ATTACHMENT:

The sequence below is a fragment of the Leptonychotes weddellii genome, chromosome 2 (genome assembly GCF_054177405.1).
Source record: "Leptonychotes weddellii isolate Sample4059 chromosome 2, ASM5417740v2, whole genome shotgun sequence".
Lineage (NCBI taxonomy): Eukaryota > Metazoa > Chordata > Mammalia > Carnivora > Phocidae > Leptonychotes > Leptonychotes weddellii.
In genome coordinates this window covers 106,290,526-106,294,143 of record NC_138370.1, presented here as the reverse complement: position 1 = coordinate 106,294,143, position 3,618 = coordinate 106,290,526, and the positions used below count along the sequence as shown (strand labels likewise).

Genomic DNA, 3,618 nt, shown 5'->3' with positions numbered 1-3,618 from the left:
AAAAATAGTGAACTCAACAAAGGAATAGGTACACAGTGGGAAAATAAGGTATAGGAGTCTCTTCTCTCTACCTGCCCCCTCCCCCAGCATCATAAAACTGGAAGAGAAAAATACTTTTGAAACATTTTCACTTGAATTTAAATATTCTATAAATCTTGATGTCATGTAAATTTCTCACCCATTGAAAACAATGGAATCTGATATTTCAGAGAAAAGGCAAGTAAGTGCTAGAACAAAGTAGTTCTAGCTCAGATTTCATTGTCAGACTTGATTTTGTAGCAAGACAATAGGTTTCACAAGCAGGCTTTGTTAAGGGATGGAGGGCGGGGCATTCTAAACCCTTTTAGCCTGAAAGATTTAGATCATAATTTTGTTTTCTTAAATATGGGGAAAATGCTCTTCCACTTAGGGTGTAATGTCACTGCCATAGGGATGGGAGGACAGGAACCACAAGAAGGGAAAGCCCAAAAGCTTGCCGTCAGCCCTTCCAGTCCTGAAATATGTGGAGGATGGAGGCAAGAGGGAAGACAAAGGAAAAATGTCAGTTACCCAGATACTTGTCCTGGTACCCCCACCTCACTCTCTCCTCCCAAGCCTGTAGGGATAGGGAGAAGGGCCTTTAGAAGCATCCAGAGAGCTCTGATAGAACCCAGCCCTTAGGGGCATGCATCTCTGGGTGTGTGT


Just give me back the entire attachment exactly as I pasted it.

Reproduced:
The sequence below is a fragment of the Leptonychotes weddellii genome, chromosome 2 (genome assembly GCF_054177405.1).
Source record: "Leptonychotes weddellii isolate Sample4059 chromosome 2, ASM5417740v2, whole genome shotgun sequence".
Lineage (NCBI taxonomy): Eukaryota > Metazoa > Chordata > Mammalia > Carnivora > Phocidae > Leptonychotes > Leptonychotes weddellii.
In genome coordinates this window covers 106,290,526-106,294,143 of record NC_138370.1, presented here as the reverse complement: position 1 = coordinate 106,294,143, position 3,618 = coordinate 106,290,526, and the positions used below count along the sequence as shown (strand labels likewise).

Genomic DNA, 3,618 nt, shown 5'->3' with positions numbered 1-3,618 from the left:
AAAAATAGTGAACTCAACAAAGGAATAGGTACACAGTGGGAAAATAAGGTATAGGAGTCTCTTCTCTCTACCTGCCCCCTCCCCCAGCATCATAAAACTGGAAGAGAAAAATACTTTTGAAACATTTTCACTTGAATTTAAATATTCTATAAATCTTGATGTCATGTAAATTTCTCACCCATTGAAAACAATGGAATCTGATATTTCAGAGAAAAGGCAAGTAAGTGCTAGAACAAAGTAGTTCTAGCTCAGATTTCATTGTCAGACTTGATTTTGTAGCAAGACAATAGGTTTCACAAGCAGGCTTTGTTAAGGGATGGAGGGCGGGGCATTCTAAACCCTTTTAGCCTGAAAGATTTAGATCATAATTTTGTTTTCTTAAATATGGGGAAAATGCTCTTCCACTTAGGGTGTAATGTCACTGCCATAGGGATGGGAGGACAGGAACCACAAGAAGGGAAAGCCCAAAAGCTTGCCGTCAGCCCTTCCAGTCCTGAAATATGTGGAGGATGGAGGCAAGAGGGAAGACAAAGGAAAAATGTCAGTTACCCAGATACTTGTCCTGGTACCCCCACCTCACTCTCTCCTCCCAAGCCTGTAGGGATAGGGAGAAGGGCCTTTAGAAGCATCCAGAGAGCTCTGATAGAACCCAGCCCTTAGGGGCATGCATCTCTGGGTGTGTGT